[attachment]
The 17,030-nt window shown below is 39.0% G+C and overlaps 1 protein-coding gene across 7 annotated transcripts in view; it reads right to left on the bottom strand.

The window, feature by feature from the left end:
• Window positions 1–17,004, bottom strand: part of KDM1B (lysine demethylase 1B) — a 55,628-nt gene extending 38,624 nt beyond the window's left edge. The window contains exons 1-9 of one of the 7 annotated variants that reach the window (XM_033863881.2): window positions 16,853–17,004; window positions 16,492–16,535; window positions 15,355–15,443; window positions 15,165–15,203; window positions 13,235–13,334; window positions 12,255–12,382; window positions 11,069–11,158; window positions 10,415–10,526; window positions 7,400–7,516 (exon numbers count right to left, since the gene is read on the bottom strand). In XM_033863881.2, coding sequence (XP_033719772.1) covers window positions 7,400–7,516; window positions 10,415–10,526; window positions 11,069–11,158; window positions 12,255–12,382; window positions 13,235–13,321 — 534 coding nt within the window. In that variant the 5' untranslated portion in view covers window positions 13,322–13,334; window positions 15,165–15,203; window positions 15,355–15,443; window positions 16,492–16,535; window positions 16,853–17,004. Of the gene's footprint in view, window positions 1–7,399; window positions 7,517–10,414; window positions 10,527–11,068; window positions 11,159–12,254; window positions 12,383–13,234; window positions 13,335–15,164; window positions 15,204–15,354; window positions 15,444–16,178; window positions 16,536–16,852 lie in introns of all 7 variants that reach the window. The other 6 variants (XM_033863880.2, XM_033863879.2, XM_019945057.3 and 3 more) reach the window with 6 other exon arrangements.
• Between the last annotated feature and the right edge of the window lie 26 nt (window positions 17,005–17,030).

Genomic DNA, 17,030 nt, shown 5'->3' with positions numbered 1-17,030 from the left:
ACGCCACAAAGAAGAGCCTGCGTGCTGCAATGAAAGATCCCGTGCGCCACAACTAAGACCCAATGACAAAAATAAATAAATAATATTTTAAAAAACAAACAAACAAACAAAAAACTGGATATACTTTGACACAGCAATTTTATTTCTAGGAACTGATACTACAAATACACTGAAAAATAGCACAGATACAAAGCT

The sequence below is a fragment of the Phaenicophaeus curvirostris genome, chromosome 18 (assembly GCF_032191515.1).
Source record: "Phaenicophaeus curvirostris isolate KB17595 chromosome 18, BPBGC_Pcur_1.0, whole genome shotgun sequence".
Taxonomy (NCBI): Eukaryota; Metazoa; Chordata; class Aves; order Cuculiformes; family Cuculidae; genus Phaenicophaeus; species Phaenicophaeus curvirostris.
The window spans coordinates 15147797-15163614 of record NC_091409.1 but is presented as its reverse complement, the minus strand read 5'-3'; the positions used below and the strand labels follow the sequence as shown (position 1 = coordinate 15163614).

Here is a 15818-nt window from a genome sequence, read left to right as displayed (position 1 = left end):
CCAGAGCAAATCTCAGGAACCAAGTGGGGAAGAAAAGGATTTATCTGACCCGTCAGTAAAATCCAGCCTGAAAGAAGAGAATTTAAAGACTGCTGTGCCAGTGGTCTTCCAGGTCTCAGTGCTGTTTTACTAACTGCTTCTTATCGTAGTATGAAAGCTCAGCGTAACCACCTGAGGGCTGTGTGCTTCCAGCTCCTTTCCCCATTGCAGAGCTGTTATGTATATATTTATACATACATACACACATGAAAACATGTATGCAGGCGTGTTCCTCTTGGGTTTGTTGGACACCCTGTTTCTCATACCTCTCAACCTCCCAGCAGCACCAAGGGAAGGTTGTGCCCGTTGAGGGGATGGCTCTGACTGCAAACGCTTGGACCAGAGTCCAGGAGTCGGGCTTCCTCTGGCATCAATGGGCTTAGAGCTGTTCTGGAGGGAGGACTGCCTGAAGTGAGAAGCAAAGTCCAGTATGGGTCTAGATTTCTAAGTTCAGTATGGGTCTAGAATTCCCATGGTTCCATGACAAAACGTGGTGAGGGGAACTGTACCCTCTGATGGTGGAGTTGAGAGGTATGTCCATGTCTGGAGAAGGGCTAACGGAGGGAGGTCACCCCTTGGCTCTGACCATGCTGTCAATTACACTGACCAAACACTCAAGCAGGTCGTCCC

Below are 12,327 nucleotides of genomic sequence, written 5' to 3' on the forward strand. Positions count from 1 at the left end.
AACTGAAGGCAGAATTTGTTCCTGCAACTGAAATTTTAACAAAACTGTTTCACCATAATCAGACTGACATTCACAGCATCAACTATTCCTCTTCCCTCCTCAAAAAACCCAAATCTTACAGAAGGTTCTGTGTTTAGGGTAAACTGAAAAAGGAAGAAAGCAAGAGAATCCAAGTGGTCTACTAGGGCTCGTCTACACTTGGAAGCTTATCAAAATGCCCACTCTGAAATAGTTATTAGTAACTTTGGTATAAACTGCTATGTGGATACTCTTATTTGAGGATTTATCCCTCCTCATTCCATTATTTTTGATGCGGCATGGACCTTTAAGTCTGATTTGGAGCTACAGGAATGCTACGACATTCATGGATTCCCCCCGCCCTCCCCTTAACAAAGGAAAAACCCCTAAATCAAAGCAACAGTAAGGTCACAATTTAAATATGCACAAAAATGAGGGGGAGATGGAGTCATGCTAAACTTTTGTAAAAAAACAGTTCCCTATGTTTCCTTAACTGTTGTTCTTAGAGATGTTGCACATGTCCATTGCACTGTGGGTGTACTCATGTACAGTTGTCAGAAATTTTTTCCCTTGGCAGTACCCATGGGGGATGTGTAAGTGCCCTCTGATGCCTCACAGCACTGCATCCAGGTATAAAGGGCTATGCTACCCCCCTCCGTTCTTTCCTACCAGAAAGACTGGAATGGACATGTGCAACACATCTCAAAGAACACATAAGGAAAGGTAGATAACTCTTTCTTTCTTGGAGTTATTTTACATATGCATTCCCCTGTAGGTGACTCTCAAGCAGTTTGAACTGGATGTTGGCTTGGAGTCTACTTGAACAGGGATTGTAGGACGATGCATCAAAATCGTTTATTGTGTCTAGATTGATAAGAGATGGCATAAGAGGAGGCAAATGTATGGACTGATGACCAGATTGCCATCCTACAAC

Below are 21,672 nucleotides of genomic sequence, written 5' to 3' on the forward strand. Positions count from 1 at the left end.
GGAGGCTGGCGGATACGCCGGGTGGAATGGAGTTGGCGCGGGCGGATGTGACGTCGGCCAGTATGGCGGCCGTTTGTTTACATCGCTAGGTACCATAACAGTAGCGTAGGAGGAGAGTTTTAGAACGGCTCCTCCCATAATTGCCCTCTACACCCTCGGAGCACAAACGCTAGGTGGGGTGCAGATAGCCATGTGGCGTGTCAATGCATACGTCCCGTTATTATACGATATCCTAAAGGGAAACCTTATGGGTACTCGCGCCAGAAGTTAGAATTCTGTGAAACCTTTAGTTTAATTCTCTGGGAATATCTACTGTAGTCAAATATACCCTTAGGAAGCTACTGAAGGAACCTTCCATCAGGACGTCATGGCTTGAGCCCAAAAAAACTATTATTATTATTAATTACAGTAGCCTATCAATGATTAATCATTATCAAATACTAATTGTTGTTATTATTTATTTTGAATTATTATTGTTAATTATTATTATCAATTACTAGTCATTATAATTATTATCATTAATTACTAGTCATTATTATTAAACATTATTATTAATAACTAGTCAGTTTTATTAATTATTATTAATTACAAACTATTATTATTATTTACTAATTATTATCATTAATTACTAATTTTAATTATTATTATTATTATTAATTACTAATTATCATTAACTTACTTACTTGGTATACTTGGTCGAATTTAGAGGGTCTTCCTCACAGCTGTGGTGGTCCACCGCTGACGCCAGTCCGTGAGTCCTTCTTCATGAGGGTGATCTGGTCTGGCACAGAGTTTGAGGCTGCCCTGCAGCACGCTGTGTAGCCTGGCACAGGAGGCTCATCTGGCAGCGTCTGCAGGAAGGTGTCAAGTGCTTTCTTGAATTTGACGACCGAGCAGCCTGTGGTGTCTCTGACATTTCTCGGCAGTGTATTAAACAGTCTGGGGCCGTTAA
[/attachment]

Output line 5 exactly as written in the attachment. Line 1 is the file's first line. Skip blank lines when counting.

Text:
Genomic DNA, 17,030 nt, shown 5'->3' with positions numbered 1-17,030 from the left: